Matthew Houck possesses all the required potential to bring to a close a blissful Manchester bank holiday weekend. His (mildly) psychedelic folk rock (which fist came to the attention of the music press in 2007 with the release of critically acclaimed album Pride) sits comfortably upon the backdrop of a city soaked in the latter hours of sunset.
The good mood of a Northern city blessed with sunshine manages to make its way down the steps of the Ruby Lounge and into a filled room where Houck takes to the stage with his jet-lagged entourage. Now based in Broklyn (who isn’t), the outfit employs the expertise of two keyboard players, bassist, drummer and percussionist.
Adult contemporary can be such a dirty term, but judging by the (mostly middle-aged) crowd, this blanket term might not be too ill-placed, though it is by no means intended to be a derogatory branding. The band’s interpretation of Phosphorescent’s album material is heavy in jams that only an American band could get away with, showcasing a brilliant interaction between members of the band (with a mean bit of organ soloing from Jo Schornikow)
The tracks from the bands most recent album Muchacho stand out from the rest through their exploration of slightly more obscure musical avenues, touching upon the realms of atmospheric pop and even electro through the algorithmic beat of would-be lead single Song for Zula. This new direction is welcomed by the audience, who had perhaps come expecting a night of solid melancholia.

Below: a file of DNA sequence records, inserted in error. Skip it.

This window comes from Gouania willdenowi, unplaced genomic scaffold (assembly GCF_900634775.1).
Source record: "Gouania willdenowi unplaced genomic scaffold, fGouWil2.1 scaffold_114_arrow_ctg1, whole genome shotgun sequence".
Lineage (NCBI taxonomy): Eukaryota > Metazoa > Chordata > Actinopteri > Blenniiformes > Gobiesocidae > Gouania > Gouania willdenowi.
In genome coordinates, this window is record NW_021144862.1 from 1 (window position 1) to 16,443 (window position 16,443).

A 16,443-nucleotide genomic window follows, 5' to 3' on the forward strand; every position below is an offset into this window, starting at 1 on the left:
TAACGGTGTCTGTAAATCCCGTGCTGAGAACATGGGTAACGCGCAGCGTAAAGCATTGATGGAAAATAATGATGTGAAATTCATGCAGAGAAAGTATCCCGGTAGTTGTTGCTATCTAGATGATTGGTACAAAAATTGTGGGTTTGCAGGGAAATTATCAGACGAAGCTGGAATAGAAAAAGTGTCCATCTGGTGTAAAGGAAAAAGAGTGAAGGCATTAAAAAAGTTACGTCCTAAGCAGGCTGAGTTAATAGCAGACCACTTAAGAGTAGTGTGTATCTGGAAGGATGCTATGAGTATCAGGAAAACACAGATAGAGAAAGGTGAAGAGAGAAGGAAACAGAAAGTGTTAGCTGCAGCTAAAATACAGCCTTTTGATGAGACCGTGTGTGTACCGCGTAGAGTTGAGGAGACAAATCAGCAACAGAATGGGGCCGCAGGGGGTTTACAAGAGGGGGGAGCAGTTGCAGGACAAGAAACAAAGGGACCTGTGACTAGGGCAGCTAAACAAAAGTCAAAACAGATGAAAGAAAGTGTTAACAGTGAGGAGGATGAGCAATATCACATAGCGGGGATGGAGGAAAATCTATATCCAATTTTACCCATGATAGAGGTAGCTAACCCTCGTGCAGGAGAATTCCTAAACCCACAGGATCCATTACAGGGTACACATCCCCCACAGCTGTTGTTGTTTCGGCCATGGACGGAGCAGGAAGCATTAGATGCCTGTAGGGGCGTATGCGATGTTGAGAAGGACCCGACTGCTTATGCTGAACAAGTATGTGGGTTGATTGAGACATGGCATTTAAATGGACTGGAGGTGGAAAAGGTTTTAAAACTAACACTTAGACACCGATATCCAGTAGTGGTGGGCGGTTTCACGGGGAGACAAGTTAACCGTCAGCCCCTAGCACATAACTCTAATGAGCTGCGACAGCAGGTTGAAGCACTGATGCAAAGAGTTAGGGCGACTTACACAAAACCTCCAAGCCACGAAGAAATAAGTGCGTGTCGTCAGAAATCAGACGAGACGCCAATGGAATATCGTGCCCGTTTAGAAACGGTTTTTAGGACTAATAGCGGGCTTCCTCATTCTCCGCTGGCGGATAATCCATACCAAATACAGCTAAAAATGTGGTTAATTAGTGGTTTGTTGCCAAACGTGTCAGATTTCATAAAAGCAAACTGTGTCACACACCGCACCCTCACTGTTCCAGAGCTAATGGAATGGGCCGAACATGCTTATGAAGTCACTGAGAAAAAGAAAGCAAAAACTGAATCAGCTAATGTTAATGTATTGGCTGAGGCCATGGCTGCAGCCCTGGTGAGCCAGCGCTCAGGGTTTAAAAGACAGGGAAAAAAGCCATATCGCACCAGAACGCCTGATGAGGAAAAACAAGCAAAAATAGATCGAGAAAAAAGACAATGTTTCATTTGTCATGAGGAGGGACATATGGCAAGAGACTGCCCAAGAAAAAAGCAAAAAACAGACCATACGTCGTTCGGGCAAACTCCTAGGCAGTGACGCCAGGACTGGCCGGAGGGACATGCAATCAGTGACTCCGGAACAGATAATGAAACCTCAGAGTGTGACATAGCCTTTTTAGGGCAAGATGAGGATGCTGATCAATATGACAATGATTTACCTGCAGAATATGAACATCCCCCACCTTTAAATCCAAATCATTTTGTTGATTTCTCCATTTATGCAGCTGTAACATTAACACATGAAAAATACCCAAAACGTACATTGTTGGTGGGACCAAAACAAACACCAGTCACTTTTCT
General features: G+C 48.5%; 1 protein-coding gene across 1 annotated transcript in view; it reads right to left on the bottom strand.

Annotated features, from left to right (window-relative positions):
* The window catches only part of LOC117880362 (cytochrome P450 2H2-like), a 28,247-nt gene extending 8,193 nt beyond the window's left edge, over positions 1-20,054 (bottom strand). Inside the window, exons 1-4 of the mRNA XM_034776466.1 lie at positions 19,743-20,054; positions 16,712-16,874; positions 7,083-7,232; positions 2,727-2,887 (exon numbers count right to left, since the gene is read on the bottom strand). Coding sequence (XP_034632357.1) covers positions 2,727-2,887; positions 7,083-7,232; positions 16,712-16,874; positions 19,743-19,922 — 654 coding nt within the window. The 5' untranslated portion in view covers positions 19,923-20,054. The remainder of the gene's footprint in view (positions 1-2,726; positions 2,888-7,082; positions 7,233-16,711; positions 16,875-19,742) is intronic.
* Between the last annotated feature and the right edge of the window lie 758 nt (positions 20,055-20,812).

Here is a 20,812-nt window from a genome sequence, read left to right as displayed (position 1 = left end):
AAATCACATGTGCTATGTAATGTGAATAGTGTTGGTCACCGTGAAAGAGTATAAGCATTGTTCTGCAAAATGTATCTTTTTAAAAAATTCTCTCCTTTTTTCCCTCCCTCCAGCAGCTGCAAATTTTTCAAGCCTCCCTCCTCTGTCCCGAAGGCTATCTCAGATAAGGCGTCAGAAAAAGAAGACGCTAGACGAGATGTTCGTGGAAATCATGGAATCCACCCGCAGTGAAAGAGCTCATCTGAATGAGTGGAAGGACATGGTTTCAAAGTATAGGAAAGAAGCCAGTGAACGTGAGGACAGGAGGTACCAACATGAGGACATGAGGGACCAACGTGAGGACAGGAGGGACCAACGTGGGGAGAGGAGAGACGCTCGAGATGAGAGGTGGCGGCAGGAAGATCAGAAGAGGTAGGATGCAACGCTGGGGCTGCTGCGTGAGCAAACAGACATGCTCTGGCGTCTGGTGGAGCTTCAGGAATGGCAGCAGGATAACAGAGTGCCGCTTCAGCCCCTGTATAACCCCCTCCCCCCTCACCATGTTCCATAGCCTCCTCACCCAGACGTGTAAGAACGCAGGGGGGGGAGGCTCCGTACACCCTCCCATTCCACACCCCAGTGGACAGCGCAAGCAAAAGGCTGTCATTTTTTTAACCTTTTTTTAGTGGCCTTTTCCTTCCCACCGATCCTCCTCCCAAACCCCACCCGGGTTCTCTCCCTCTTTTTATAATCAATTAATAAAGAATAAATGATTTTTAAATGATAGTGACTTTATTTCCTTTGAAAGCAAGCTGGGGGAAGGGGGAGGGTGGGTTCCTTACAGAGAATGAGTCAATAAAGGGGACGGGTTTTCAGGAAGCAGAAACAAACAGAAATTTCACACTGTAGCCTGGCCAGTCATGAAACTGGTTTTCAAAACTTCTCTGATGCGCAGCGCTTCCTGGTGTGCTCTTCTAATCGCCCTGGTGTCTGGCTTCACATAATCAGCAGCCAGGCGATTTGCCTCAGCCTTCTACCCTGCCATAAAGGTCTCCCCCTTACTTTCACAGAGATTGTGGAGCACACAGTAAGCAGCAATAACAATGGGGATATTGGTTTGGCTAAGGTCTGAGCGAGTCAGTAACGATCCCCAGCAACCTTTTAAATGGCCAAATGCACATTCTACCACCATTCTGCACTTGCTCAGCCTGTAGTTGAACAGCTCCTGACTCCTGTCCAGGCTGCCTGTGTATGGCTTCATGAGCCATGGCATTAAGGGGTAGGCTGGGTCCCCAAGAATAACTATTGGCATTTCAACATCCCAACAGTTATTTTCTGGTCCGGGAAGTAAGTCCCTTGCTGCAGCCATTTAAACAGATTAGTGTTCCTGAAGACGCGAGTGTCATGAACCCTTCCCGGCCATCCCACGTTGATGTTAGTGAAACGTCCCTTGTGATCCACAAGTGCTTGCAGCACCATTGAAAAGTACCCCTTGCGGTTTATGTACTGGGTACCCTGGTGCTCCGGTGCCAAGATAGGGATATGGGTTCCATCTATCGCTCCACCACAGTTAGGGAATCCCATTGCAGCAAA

Houcks vocals are the performances centre piece, and it is a pleasure to be amongst a crowd so appreciative of this, displaying their gratitude by soaking up the aura in almost unbroken silence. This is aided by Houcks minimalist interactions with the audience, a trait often considered rude, but in this instance more than suitable.
The singer tells (through enviable beard) tales of heartbreak and longing. His voice is somewhat of a contradiction, portraying vulnerability with conviction and confidence in a way that could easily be depressing, but it is done in such a way that the room is filled with an overwhelming sense of enlightenment.
The encore is the most chilling offering of the evening. Having left the band ‘rocking out’ at the end of the main bulk of the set, Houck returns unaccompanied to deliver a spine-tingling rendition of Wolves, a personal favourite from the 2007 album pride that showcases his emotional depth and vocal competence.
The set closes with Down To Go, for which Houck is joined once again by Jo Schornikow for the duet. Their vocals entwine and compliment one another, bringing the evening to a beautiful close. I leave the show thinking that perhaps it would be nice to experience a show entirely in the same stripped down format as the shows encore, but perhaps I am just a few albums too late.
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